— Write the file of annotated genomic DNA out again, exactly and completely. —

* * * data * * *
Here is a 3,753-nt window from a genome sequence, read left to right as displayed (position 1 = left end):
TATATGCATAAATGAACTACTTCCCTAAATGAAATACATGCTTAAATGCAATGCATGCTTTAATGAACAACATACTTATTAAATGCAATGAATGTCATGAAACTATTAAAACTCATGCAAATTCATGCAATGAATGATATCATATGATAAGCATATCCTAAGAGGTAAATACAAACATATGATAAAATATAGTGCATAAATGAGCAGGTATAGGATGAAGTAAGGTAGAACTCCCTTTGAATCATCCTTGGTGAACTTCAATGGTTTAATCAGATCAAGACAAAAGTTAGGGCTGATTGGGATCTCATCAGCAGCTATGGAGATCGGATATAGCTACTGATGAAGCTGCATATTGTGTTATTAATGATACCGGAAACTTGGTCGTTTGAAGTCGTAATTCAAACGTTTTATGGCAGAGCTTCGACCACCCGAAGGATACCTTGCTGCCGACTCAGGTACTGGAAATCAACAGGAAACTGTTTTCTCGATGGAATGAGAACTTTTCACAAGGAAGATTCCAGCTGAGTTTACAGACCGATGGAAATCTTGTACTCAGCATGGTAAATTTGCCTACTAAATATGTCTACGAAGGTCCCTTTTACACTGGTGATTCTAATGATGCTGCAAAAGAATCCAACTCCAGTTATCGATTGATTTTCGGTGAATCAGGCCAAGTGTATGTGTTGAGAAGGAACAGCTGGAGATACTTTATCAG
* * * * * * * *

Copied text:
Here is a 3,753-nt window from a genome sequence, read left to right as displayed (position 1 = left end):
TATATGCATAAATGAACTACTTCCCTAAATGAAATACATGCTTAAATGCAATGCATGCTTTAATGAACAACATACTTATTAAATGCAATGAATGTCATGAAACTATTAAAACTCATGCAAATTCATGCAATGAATGATATCATATGATAAGCATATCCTAAGAGGTAAATACAAACATATGATAAAATATAGTGCATAAATGAGCAGGTATAGGATGAAGTAAGGTAGAACTCCCTTTGAATCATCCTTGGTGAACTTCAATGGTTTAATCAGATCAAGACAAAAGTTAGGGCTGATTGGGATCTCATCAGCAGCTATGGAGATCGGATATAGCTACTGATGAAGCTGCATATTGTGTTATTAATGATACCGGAAACTTGGTCGTTTGAAGTCGTAATTCAAACGTTTTATGGCAGAGCTTCGACCACCCGAAGGATACCTTGCTGCCGACTCAGGTACTGGAAATCAACAGGAAACTGTTTTCTCGATGGAATGAGAACTTTTCACAAGGAAGATTCCAGCTGAGTTTACAGACCGATGGAAATCTTGTACTCAGCATGGTAAATTTGCCTACTAAATATGTCTACGAAGGTCCCTTTTACACTGGTGATTCTAATGATGCTGCAAAAGAATCCAACTCCAGTTATCGATTGATTTTCGGTGAATCAGGCCAAGTGTATGTGTTGAGAAGGAACAGCTGGAGATACTTTATCAG